My compromise? We wait for the donkey.
We no longer attempt to claim where messiah is, or whether he or she is coming. We ready a saddle and do the most we can as individuals to keep building things; but we abandon waiting for messiah actively. Passively? For sure. Every morning as I fold up my tefillin and put them back in the box at shul, I say, I believe in the coming of the messiah. And I believe he’ll get here some day, or she. The person who can make some sense here. But they aren’t here yet, and they won’t come from waiting.
And then, when you have given up on waiting, you act. You do as much as you can to repair the state, repair the people as they are; fix them and make them feel heard. You acknowledge their beliefs, you try to understand them, and you acknowledge their pain as well. In that place, I wouldn’t be shocked if we found ourselves in a far more redeemed world, if we can manage to get there.
We are not to cry and wait for someone else to fix the situation; we simply need the circumstances that will allow for a chance in situation. And we need to identify them correctly. And perhaps one day if we look in the mirror we will see that a person is standing there who can be a messiah for someone else, for an apartment, for a street, for a project, for a synagogue, and maybe for a state. The current rupture presents infinite opportunity to be a messiah for others, and fixing the world and repairing the temple are not just things which happen with bricks and mortar, but with hearts and minds.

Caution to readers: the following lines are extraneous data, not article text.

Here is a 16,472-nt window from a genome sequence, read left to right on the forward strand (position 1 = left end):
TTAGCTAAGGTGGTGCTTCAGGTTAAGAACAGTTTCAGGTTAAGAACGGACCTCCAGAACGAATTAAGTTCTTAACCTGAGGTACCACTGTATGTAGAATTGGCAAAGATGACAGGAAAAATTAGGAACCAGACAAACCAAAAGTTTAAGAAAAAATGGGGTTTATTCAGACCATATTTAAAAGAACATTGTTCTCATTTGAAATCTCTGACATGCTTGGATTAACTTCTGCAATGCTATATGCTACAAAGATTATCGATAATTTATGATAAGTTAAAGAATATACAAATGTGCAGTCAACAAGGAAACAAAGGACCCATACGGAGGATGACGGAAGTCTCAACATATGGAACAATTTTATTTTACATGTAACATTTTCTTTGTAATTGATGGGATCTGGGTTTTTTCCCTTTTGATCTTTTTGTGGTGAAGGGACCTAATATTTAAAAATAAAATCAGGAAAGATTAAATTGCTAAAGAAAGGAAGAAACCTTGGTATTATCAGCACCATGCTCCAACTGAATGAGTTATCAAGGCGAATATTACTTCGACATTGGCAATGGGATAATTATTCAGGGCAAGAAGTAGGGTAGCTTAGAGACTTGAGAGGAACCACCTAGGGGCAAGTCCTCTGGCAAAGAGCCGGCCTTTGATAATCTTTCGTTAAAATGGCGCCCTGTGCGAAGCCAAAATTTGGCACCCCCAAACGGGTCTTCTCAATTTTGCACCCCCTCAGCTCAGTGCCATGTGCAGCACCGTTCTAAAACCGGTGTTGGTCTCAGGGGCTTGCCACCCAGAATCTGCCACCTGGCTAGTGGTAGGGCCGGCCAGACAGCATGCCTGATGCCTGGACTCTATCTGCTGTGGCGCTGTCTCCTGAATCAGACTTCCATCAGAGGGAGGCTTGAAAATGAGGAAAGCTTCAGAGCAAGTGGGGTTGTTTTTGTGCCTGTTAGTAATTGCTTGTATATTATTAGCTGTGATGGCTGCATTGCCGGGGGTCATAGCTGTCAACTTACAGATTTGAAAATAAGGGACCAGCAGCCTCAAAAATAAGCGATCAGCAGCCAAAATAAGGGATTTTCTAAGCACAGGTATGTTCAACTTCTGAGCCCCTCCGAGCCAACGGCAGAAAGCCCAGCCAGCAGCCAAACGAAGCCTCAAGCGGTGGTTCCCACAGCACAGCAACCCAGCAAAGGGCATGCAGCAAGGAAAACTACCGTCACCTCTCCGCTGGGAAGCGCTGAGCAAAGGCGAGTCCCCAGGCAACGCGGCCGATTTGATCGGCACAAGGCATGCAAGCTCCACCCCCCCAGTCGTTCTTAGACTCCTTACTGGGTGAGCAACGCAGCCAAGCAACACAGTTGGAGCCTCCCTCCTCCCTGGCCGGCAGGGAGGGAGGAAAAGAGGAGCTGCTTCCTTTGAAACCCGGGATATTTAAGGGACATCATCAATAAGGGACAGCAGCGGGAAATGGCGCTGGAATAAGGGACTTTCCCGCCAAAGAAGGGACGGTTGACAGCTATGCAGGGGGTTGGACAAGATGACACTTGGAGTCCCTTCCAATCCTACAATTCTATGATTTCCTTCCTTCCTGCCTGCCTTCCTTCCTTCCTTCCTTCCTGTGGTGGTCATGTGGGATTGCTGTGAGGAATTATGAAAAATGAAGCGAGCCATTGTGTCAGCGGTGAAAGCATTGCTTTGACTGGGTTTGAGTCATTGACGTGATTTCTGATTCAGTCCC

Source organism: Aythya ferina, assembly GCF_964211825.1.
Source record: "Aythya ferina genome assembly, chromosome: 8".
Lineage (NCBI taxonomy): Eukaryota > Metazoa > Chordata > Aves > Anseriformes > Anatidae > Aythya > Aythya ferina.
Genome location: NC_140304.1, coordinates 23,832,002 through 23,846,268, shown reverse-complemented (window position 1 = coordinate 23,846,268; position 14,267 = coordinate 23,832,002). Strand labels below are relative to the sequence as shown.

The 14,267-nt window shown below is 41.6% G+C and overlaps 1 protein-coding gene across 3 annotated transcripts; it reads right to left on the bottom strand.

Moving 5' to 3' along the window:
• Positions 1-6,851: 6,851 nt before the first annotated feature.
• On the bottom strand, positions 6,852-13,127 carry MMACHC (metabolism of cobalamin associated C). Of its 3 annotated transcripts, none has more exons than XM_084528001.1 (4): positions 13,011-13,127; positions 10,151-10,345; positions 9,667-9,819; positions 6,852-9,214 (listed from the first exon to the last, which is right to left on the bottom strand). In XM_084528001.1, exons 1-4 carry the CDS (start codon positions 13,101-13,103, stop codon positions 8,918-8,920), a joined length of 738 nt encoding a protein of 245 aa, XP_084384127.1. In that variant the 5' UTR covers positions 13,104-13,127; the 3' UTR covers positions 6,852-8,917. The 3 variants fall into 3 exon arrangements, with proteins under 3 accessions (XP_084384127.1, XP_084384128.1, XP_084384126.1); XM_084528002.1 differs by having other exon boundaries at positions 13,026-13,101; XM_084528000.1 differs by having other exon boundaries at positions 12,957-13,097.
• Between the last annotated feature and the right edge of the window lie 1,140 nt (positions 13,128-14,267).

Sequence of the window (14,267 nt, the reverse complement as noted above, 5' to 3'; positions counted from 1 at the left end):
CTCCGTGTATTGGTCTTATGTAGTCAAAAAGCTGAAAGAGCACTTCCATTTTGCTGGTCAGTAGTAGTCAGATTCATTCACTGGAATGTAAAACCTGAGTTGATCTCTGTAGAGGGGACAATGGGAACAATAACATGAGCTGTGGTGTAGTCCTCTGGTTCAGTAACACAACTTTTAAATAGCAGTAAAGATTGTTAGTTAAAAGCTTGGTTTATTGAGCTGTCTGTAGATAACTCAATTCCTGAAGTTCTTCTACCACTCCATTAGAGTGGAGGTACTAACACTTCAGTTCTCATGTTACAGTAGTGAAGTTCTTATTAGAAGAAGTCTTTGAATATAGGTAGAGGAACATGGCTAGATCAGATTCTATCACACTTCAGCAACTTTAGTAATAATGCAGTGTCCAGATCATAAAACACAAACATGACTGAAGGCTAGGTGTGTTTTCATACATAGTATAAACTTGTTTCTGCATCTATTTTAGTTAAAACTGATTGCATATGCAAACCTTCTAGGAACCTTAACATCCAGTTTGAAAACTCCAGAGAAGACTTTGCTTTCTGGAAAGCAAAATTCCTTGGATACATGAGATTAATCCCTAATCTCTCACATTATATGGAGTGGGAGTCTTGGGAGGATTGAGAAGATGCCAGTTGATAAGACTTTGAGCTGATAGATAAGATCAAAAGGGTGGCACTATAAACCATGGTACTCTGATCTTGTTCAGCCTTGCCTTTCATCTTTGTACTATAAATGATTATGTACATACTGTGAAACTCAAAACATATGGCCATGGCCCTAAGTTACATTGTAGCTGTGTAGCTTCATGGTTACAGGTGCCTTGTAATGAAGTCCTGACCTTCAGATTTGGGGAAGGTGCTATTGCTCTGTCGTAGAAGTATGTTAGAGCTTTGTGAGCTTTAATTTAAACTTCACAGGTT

And that is why in these hard times, I keep my eyes peeled, not looking for anyone wearing a hat, not looking for a messiah, but waiting for my donkey.